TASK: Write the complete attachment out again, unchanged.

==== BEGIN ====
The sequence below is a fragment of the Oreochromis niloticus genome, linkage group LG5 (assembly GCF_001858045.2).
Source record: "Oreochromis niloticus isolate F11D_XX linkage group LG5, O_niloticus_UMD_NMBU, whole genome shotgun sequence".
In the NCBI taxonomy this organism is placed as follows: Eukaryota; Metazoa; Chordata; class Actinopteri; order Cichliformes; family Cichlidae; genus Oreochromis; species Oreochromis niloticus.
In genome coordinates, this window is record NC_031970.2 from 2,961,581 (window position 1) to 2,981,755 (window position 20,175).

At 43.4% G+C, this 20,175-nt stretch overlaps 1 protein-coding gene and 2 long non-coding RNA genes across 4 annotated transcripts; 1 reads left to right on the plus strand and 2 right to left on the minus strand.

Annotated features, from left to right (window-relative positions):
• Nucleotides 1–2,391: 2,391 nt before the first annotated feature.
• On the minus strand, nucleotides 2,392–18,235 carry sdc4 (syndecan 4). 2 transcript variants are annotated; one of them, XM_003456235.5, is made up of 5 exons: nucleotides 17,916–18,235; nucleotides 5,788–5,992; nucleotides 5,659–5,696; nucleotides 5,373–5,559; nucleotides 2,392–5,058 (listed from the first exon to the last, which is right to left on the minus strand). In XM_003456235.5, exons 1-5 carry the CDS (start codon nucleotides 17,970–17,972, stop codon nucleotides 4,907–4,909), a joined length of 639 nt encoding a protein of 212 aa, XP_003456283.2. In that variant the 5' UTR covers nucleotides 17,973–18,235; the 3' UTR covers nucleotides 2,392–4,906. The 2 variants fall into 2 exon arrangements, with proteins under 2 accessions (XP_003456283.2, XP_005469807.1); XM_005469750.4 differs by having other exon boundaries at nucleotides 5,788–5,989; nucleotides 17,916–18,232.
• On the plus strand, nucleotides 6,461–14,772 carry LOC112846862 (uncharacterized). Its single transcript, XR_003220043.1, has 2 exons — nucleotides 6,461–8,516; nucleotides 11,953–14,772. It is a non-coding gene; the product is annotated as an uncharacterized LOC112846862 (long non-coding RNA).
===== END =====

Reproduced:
The sequence below is a fragment of the Oreochromis niloticus genome, linkage group LG5 (assembly GCF_001858045.2).
Source record: "Oreochromis niloticus isolate F11D_XX linkage group LG5, O_niloticus_UMD_NMBU, whole genome shotgun sequence".
In the NCBI taxonomy this organism is placed as follows: Eukaryota; Metazoa; Chordata; class Actinopteri; order Cichliformes; family Cichlidae; genus Oreochromis; species Oreochromis niloticus.
In genome coordinates, this window is record NC_031970.2 from 2,961,581 (window position 1) to 2,981,755 (window position 20,175).

At 43.4% G+C, this 20,175-nt stretch overlaps 1 protein-coding gene and 2 long non-coding RNA genes across 4 annotated transcripts; 1 reads left to right on the plus strand and 2 right to left on the minus strand.

Annotated features, from left to right (window-relative positions):
• Nucleotides 1–2,391: 2,391 nt before the first annotated feature.
• On the minus strand, nucleotides 2,392–18,235 carry sdc4 (syndecan 4). 2 transcript variants are annotated; one of them, XM_003456235.5, is made up of 5 exons: nucleotides 17,916–18,235; nucleotides 5,788–5,992; nucleotides 5,659–5,696; nucleotides 5,373–5,559; nucleotides 2,392–5,058 (listed from the first exon to the last, which is right to left on the minus strand). In XM_003456235.5, exons 1-5 carry the CDS (start codon nucleotides 17,970–17,972, stop codon nucleotides 4,907–4,909), a joined length of 639 nt encoding a protein of 212 aa, XP_003456283.2. In that variant the 5' UTR covers nucleotides 17,973–18,235; the 3' UTR covers nucleotides 2,392–4,906. The 2 variants fall into 2 exon arrangements, with proteins under 2 accessions (XP_003456283.2, XP_005469807.1); XM_005469750.4 differs by having other exon boundaries at nucleotides 5,788–5,989; nucleotides 17,916–18,232.
• On the plus strand, nucleotides 6,461–14,772 carry LOC112846862 (uncharacterized). Its single transcript, XR_003220043.1, has 2 exons — nucleotides 6,461–8,516; nucleotides 11,953–14,772. It is a non-coding gene; the product is annotated as an uncharacterized LOC112846862 (long non-coding RNA).